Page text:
What is the evidence that there is antimicrobial resistance associated with the use of topical antimicrobial preparations?
Wound Practice and Research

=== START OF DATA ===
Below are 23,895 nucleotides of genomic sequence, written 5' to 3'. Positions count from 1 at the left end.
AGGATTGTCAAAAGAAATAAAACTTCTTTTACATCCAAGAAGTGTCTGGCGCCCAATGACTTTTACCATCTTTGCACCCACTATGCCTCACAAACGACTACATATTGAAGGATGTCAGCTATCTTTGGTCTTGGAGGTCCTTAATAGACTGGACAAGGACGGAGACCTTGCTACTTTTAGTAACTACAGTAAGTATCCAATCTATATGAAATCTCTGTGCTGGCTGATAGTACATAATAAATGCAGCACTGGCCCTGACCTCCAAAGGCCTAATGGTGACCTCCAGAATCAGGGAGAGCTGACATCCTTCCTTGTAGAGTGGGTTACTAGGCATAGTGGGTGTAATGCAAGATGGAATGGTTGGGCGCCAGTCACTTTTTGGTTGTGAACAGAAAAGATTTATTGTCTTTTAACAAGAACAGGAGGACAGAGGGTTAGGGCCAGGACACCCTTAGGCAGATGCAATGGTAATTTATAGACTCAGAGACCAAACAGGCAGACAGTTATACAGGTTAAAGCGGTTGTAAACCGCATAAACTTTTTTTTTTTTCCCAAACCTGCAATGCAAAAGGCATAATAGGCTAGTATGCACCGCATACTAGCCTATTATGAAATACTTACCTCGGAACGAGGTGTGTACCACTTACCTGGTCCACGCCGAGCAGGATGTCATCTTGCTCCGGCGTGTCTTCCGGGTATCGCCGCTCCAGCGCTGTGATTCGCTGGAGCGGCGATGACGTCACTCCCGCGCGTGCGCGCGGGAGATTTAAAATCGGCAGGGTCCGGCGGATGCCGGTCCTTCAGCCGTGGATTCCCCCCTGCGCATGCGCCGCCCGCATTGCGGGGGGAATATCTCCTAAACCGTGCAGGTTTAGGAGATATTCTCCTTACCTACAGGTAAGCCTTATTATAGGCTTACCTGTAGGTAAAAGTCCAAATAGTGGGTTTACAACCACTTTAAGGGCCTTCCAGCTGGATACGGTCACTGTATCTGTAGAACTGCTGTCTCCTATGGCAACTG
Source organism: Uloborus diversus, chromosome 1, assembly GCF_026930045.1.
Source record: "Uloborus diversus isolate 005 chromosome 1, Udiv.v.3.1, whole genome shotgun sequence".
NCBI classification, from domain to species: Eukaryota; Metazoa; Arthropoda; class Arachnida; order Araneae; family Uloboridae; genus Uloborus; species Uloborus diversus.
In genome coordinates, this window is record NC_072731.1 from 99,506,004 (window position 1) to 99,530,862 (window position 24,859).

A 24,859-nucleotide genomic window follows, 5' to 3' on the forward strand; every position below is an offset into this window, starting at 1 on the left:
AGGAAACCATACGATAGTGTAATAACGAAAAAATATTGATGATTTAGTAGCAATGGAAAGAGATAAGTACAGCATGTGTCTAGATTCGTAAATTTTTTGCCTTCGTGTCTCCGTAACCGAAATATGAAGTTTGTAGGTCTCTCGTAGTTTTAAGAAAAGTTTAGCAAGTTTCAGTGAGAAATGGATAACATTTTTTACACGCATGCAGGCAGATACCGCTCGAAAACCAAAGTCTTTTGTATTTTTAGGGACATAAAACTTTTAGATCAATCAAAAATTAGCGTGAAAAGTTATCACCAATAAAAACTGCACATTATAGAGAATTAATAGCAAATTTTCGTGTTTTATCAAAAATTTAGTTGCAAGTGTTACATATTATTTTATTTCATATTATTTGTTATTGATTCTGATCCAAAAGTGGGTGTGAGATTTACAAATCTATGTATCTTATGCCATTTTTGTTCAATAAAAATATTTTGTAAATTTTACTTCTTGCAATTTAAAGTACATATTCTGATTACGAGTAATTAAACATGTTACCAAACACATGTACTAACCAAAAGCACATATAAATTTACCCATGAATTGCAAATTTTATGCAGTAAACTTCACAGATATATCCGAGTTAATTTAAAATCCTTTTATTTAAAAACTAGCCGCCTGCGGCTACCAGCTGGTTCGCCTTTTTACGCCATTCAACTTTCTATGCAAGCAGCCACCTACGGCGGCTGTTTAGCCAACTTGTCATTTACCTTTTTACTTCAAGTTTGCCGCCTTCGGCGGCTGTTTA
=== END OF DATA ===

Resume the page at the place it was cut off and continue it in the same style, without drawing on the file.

Aims This review aimed to examine the effect of using topical antimicrobial preparations on antimicrobial resistance (AMR) by critically evaluating the currently available evidence. Method Using systematic review methodology, we considered original research studies employing a prospective design and written in English. The search was conducted in July 2022 using Ovid MEDLINE, Ovid EMBASE Medline and CINAHL databases. Data were extracted using a pre-designed extraction tool and all included studies were quality appraised using the Evidence Based Literature (EBL) appraisal checklist. Results A total of 375 studies were identified, with 25 meeting the inclusion criteria. Studies were conducted between 1998 and 2021. Half of the studies included explored the use of silver in dressings as an antimicrobial. Two studies were performed in a hospital setting, one study employed an in vitro and in vivo design, with all remaining studies employing an in vitro approach. Conclusion There was limited evidence of the effect of topical antimicrobial preparations on AMR, with most included studies exploring the effectiveness of topical antimicrobials on infection and wound healing. AMR remains an important issue for exploration and understanding to clearly determine whether topical antimicrobials contribute to AMR.
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